I feel like the Associated Press article is a bit more tasteful and less sensationalist. In a way I feel like the Reuters article is almost exploiting the tradgedy somehow. It feels like their reporting and descriptions are almost treating the situation like a form of entertainment, or a story to be enjoyed or something. I dunno, it just disturbs me. The whole incident does. Neither article is pleasant to read so don't get the idea that I enjoyed reading either one, but the Reuters piece goes beyond what I feel is acceptable in terms of reporting on something like this. The level of detail is just too much.

French reports show French secret service aware of al Qaida 9/11 planning.

A Reuters article published today on defensenews.com has published an article saying that the French daily paper Le Monde has published information saying that French secret services produced 9 reports looking at the al Qaeda threat to the United States, and knew the terrorist organization intended to hijack an aircraft. The reports show that French's foreign intelligence knew about the planned attack as early as January 2001. The reports show that the attack was meant to happen at some point in 200, but was pushed back. Le Monde quoted a former secret official at France's DGSE secret service agency as saying that although France was aware of a potential hijacking, it was unaware of the plans to fly the plane into a building. The documents also showed that BIn Laden was receiving aid from family members and senior officials in Saudi Arabia ahead of September 11th.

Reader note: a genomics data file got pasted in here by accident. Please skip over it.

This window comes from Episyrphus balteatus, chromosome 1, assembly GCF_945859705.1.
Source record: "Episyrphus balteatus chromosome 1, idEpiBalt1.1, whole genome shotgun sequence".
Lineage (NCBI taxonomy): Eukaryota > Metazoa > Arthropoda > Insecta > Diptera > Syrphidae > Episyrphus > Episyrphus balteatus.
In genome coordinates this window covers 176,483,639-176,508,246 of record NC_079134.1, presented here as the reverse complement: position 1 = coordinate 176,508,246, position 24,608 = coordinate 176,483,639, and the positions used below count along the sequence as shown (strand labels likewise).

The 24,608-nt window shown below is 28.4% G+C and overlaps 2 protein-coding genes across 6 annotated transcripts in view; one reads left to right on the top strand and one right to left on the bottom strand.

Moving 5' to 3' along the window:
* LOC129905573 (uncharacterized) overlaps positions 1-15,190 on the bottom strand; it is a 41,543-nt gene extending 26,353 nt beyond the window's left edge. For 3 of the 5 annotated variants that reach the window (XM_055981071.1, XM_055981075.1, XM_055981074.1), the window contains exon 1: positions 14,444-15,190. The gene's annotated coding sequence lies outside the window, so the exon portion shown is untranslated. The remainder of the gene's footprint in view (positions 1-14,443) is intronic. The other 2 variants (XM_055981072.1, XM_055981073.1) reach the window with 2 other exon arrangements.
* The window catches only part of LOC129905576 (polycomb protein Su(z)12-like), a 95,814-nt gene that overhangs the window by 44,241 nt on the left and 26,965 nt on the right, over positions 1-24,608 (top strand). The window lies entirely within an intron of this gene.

The article's rather short, and its lead simply gets across the key information about the potential knowledge of the hijacking. It then goes into detail about the specific documents that the article is talking about, giving their length and content and who saw them. A senior official with France's DGSE secret service is quoted, and talks about the significance of the documents and the actions taken by those in possession of them.

An Associated Press article published online through Forbes also covers the issue and gives more details about the reports themselves, which are important. More attribution is used in the article as well, more quoes from those in the CIA and other intelligence agencies. It is revealed that the note listed potential targets, and also that it was not all that different from intelligence that the U.S. also possessed. The chief of staff with the French DGSE is quoted again.

Between the two articles I prefer the Associated Press' coverage because it contains more information and attribution, and it's clear there was just more reporting done to get to the final article. For this reason I prefer it to the Reuters article.